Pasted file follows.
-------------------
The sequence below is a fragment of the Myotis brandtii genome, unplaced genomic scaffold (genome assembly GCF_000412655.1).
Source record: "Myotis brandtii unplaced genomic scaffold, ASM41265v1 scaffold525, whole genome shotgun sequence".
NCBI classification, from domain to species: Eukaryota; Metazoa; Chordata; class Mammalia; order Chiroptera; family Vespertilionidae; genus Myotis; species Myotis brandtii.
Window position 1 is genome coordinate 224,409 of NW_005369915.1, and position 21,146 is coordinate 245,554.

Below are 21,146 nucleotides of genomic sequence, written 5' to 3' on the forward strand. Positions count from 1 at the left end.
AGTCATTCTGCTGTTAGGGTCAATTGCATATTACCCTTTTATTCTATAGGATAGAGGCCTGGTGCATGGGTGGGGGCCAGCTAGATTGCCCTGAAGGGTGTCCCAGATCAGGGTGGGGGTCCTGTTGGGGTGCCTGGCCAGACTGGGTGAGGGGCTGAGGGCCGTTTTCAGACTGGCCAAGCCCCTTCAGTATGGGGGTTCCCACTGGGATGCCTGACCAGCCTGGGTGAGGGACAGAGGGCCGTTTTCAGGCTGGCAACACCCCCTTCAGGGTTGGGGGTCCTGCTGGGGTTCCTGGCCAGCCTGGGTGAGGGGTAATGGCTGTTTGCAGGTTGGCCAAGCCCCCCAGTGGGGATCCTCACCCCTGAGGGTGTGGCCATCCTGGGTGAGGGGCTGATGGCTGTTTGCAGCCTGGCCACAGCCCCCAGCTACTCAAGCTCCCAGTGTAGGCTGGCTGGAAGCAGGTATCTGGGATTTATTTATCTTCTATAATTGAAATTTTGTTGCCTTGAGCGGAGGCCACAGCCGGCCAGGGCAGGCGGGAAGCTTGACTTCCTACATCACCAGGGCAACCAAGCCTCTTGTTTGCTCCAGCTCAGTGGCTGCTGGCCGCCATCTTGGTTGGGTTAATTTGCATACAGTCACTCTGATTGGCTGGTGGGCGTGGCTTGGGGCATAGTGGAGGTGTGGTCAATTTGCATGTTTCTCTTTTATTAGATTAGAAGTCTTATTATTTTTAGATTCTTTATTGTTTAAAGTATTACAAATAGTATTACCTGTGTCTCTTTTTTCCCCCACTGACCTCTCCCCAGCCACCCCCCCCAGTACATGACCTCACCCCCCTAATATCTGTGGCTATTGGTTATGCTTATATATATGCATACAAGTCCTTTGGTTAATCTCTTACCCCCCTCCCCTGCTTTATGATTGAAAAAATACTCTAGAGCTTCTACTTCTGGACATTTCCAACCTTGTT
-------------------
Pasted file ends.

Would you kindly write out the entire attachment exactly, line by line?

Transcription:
The sequence below is a fragment of the Myotis brandtii genome, unplaced genomic scaffold (genome assembly GCF_000412655.1).
Source record: "Myotis brandtii unplaced genomic scaffold, ASM41265v1 scaffold525, whole genome shotgun sequence".
NCBI classification, from domain to species: Eukaryota; Metazoa; Chordata; class Mammalia; order Chiroptera; family Vespertilionidae; genus Myotis; species Myotis brandtii.
Window position 1 is genome coordinate 224,409 of NW_005369915.1, and position 21,146 is coordinate 245,554.

Below are 21,146 nucleotides of genomic sequence, written 5' to 3' on the forward strand. Positions count from 1 at the left end.
AGTCATTCTGCTGTTAGGGTCAATTGCATATTACCCTTTTATTCTATAGGATAGAGGCCTGGTGCATGGGTGGGGGCCAGCTAGATTGCCCTGAAGGGTGTCCCAGATCAGGGTGGGGGTCCTGTTGGGGTGCCTGGCCAGACTGGGTGAGGGGCTGAGGGCCGTTTTCAGACTGGCCAAGCCCCTTCAGTATGGGGGTTCCCACTGGGATGCCTGACCAGCCTGGGTGAGGGACAGAGGGCCGTTTTCAGGCTGGCAACACCCCCTTCAGGGTTGGGGGTCCTGCTGGGGTTCCTGGCCAGCCTGGGTGAGGGGTAATGGCTGTTTGCAGGTTGGCCAAGCCCCCCAGTGGGGATCCTCACCCCTGAGGGTGTGGCCATCCTGGGTGAGGGGCTGATGGCTGTTTGCAGCCTGGCCACAGCCCCCAGCTACTCAAGCTCCCAGTGTAGGCTGGCTGGAAGCAGGTATCTGGGATTTATTTATCTTCTATAATTGAAATTTTGTTGCCTTGAGCGGAGGCCACAGCCGGCCAGGGCAGGCGGGAAGCTTGACTTCCTACATCACCAGGGCAACCAAGCCTCTTGTTTGCTCCAGCTCAGTGGCTGCTGGCCGCCATCTTGGTTGGGTTAATTTGCATACAGTCACTCTGATTGGCTGGTGGGCGTGGCTTGGGGCATAGTGGAGGTGTGGTCAATTTGCATGTTTCTCTTTTATTAGATTAGAAGTCTTATTATTTTTAGATTCTTTATTGTTTAAAGTATTACAAATAGTATTACCTGTGTCTCTTTTTTCCCCCACTGACCTCTCCCCAGCCACCCCCCCCAGTACATGACCTCACCCCCCTAATATCTGTGGCTATTGGTTATGCTTATATATATGCATACAAGTCCTTTGGTTAATCTCTTACCCCCCTCCCCTGCTTTATGATTGAAAAAATACTCTAGAGCTTCTACTTCTGGACATTTCCAACCTTGTT